Writing Groups

Good afternoon. It is I Gigi the parti poodle once again. I am delighted to say I had the opportunity this week to study poodles like myself climbing chain link fences. It’s a most auspicious experience. The poodle in these videos is often depicted with other dogs in a pen of some sort. But only the brave ingenious poodle attempts to escape…unless of course you happen to be a greyhound and can leap over the fence all together. But I had to marvel at the ingenuity of the fellow members of my breed. It is a sport I plan on taking up soon. It will be great fun making my novelist chase me. I adore watching her panic. Without further ado, here is my novelist.   

Writer’s groups are awful. I’ve been in a few and I never liked them. Maybe it’s because I’m a thinking writer and not a feeling one or rather an Analyst as opposed to a Diplomat. Those who are extroverted writers like ENFJ and ENFP types tend to write screenplays. Those who are introverted like INFJ and INFP types tend to write novels and poetry. I am none of these types and yet here I am writing novels and have written screenplays as well.

That said intuitive thinking Analysts are wired to want to write a book. Observe this article. The desire to write a book is equally strong between intuitive feelers and intuitive thinkers and higher than both sensory judgement personality types (Sentinels) and sensory perceptives (Explorers) by 24%. The combined number of intuitive feelers and intuitive thinkers in the world at large is only 20% with an even distribution of each group taking up 10% of the world’s population. The likely reasoning for an intuitive writer to pen a book is to get ideas and points across as opposed to romanticizing writing. Novelists who are Intuitive Thinkers include Ayn Rand, Jane Austin, C.S. Lewis, Sylvia Plath, Emily Bronte, Lewis Carroll, Isaac Asimov, Franz Kafka, Harper Lee, Robert A. Heinlein, John le Carre, Dorothy L. Sayers and Screenwriters like James Camron, Stanley Kubrick, Dan Aykroyd, Tina Fey, David Cronenberg, Christopher Nolan, Federico Fellini, Larry David, Diablo Cody, Terry Gilliam and Steve Martin.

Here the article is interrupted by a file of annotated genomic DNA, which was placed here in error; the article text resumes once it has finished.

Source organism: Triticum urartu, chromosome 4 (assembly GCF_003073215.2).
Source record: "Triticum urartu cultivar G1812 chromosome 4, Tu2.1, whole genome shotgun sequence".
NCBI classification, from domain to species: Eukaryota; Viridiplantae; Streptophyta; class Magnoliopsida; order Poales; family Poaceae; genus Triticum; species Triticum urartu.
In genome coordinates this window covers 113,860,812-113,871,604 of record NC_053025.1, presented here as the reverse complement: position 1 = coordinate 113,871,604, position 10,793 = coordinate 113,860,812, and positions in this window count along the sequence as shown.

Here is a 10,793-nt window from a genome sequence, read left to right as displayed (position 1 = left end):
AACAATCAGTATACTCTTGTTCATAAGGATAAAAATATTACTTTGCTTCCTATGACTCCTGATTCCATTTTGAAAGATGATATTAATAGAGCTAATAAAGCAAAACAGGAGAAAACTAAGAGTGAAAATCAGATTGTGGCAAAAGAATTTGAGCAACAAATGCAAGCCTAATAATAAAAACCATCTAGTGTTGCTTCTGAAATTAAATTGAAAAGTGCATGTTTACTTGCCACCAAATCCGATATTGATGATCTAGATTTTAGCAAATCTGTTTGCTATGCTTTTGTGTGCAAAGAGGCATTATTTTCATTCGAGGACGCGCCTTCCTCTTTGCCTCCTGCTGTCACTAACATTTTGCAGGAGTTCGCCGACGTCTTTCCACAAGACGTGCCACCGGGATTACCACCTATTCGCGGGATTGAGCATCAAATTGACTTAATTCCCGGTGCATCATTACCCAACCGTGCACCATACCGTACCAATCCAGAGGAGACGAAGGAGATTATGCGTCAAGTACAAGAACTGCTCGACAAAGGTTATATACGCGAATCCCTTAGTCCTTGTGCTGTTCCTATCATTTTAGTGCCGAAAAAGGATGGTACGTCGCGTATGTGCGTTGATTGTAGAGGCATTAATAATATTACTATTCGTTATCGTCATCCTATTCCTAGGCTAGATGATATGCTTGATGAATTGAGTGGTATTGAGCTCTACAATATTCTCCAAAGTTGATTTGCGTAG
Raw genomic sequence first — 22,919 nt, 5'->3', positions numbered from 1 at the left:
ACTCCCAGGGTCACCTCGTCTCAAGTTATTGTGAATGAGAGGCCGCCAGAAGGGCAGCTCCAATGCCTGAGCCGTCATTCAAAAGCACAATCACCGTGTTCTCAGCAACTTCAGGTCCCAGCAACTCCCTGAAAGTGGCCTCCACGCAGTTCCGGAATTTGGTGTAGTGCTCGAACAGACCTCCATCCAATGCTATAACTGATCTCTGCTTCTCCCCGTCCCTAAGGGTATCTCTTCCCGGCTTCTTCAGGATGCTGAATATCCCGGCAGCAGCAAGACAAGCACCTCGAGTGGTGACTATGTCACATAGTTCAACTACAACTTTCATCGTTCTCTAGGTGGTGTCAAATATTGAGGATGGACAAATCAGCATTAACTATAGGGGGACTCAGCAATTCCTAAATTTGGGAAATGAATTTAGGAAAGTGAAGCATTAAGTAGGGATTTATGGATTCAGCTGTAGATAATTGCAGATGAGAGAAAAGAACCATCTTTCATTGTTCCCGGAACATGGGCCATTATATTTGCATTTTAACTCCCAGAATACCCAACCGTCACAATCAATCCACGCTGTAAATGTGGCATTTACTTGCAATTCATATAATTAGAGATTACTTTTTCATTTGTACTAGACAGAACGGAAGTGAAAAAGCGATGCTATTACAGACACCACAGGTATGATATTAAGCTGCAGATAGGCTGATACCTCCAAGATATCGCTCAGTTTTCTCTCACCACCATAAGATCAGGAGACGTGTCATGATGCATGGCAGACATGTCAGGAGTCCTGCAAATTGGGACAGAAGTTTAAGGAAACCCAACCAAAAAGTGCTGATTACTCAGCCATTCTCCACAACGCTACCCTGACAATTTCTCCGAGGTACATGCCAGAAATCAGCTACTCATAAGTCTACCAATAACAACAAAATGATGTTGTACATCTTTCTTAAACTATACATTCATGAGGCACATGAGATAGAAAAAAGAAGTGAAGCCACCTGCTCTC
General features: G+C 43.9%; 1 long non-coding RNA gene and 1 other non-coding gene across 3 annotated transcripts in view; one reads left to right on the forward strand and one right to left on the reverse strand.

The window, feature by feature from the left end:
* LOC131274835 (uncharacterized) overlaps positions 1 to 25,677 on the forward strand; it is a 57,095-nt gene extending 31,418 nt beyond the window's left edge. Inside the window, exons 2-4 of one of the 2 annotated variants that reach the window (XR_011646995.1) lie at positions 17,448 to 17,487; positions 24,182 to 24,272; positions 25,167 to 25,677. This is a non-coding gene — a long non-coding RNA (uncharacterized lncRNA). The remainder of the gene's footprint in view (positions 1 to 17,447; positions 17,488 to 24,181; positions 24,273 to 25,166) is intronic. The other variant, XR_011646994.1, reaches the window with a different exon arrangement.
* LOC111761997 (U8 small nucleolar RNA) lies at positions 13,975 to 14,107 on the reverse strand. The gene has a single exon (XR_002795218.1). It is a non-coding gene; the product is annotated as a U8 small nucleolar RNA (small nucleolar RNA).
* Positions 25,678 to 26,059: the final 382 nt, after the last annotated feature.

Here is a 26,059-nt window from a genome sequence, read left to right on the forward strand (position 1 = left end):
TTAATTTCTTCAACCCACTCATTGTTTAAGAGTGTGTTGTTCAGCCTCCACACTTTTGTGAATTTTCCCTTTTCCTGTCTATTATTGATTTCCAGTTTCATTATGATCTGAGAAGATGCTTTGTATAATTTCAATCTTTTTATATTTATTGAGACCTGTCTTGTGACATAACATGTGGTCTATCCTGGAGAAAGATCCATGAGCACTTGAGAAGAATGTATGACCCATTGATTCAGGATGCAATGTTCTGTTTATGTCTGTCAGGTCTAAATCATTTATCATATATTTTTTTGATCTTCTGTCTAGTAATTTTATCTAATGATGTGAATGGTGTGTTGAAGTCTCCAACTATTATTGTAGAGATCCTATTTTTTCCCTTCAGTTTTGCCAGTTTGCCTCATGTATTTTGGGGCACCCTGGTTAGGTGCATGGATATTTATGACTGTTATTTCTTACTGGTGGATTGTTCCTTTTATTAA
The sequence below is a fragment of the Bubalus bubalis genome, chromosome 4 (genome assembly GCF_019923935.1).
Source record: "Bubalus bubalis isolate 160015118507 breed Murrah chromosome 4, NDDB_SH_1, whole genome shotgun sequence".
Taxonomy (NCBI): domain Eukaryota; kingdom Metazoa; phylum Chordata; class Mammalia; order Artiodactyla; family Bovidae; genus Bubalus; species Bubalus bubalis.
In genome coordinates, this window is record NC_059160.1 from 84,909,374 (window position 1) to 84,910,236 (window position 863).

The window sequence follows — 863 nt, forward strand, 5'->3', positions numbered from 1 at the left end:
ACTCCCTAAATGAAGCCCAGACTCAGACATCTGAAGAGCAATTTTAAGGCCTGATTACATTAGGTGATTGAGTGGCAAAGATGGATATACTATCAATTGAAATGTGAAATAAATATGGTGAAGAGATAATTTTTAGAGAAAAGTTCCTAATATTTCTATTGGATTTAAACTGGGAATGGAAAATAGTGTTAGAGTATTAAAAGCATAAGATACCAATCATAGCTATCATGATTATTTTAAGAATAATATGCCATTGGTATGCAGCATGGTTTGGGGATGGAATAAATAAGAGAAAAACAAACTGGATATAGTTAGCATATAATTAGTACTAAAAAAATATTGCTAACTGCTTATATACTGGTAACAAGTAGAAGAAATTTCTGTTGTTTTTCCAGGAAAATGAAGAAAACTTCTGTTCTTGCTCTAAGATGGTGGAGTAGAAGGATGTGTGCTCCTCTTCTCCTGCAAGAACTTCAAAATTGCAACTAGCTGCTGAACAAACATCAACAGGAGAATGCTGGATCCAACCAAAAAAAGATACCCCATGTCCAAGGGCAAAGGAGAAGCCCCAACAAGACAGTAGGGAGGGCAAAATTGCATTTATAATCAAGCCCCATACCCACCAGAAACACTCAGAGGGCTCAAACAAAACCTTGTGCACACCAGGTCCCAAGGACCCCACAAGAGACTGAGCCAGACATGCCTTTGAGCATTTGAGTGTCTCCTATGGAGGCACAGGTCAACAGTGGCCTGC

So, by that rational, intuitive thinkers can and do write fiction. When we go to write a story, we usually have a plan or a theory or even a theorem we want to put into action. We are not there to figure out how we fit into the world or necessarily express ourselves. We are there to test our experiment and see if it works.

The challenging part of working in a writing group is a feeling writer is going to approach a story differently than a thinking writer. Feeling writers want to transform people. Thinking writers want to transform the world. As Sherlock, a thinking character says, “Will caring about them help save them?” to which Watson replies “Nope.” to which Sherlock says, “Then I’ll continue not to make that mistake.” I find the groups that are easiest to be part of are those who do not judge each other’s work. These are often timed writing groups where everyone writes together for a set amount of time be it thirty minutes or forty-five minutes or however long the group chooses. What these types of groups help you do as a writer is continually create. Or at least they should. If you are in a writing group and you must create for a half an hour or better, it allows you to do one of two things: continue moving forwards in the story you are writing or focus on creating a different story you have in your pipeline. For instance, if I am spending most of my writing time rewriting a story, I may choose the time in the group to play with a different way to write a scene. Or if I am just putting a final polish on a story I might use the time in the group to start writing scenes for the next story I intend to write and not focus on the story I am presently dedicating most of my writing time on.